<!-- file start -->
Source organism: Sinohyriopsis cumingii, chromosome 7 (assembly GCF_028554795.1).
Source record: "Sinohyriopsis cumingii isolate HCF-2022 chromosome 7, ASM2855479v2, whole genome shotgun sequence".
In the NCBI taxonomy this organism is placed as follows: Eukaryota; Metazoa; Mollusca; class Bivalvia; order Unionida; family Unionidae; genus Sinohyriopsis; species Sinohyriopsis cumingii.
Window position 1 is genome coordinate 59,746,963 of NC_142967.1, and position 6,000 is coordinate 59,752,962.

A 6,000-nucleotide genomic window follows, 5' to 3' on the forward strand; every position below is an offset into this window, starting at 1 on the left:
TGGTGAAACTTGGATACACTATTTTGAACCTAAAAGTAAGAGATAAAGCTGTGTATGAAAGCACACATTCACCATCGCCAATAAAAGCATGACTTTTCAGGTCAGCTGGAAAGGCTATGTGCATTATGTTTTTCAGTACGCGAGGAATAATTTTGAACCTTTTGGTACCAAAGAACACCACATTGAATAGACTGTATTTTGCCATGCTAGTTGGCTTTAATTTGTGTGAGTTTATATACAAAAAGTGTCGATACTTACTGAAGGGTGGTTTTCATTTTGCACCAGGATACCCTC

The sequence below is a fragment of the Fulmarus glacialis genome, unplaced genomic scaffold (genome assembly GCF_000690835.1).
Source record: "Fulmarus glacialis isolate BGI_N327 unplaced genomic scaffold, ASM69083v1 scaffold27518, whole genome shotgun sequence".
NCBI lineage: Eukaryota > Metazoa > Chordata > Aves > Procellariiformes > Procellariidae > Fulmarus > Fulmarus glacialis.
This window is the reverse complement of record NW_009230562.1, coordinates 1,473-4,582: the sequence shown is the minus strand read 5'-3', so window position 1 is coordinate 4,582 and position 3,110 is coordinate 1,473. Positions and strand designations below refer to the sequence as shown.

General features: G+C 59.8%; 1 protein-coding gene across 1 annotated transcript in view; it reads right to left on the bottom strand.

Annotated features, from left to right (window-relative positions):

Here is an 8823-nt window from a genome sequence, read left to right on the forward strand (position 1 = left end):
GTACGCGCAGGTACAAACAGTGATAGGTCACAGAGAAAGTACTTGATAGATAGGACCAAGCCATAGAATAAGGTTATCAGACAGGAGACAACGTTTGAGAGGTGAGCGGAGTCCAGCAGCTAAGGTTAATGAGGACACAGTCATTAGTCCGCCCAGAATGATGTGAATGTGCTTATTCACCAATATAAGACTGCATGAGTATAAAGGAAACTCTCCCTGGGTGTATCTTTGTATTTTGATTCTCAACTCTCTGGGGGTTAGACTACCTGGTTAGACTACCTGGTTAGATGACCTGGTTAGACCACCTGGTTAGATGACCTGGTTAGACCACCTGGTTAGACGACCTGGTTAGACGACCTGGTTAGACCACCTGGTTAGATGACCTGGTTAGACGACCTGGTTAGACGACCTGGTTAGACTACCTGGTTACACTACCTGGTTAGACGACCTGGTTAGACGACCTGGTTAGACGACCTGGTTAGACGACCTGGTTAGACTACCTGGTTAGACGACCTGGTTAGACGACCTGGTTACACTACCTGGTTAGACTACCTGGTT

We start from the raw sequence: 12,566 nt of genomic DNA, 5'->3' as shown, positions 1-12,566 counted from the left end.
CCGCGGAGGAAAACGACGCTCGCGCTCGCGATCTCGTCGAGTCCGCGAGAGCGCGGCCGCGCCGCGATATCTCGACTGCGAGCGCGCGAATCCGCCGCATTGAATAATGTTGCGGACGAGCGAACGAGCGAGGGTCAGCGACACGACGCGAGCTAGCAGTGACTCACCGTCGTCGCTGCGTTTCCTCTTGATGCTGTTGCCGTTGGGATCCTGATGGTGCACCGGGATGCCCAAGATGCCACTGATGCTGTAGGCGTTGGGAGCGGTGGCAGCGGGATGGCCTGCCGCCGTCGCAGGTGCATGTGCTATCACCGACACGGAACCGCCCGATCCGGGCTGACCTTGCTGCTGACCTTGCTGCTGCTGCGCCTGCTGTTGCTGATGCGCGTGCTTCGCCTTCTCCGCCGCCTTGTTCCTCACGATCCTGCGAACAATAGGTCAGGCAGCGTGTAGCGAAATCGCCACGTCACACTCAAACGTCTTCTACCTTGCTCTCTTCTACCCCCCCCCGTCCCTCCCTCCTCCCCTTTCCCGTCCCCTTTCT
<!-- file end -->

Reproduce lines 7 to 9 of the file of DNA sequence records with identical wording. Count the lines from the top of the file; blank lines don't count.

The sequence below is a fragment of the Fulmarus glacialis genome, unplaced genomic scaffold (genome assembly GCF_000690835.1).
Source record: "Fulmarus glacialis isolate BGI_N327 unplaced genomic scaffold, ASM69083v1 scaffold27518, whole genome shotgun sequence".
NCBI lineage: Eukaryota > Metazoa > Chordata > Aves > Procellariiformes > Procellariidae > Fulmarus > Fulmarus glacialis.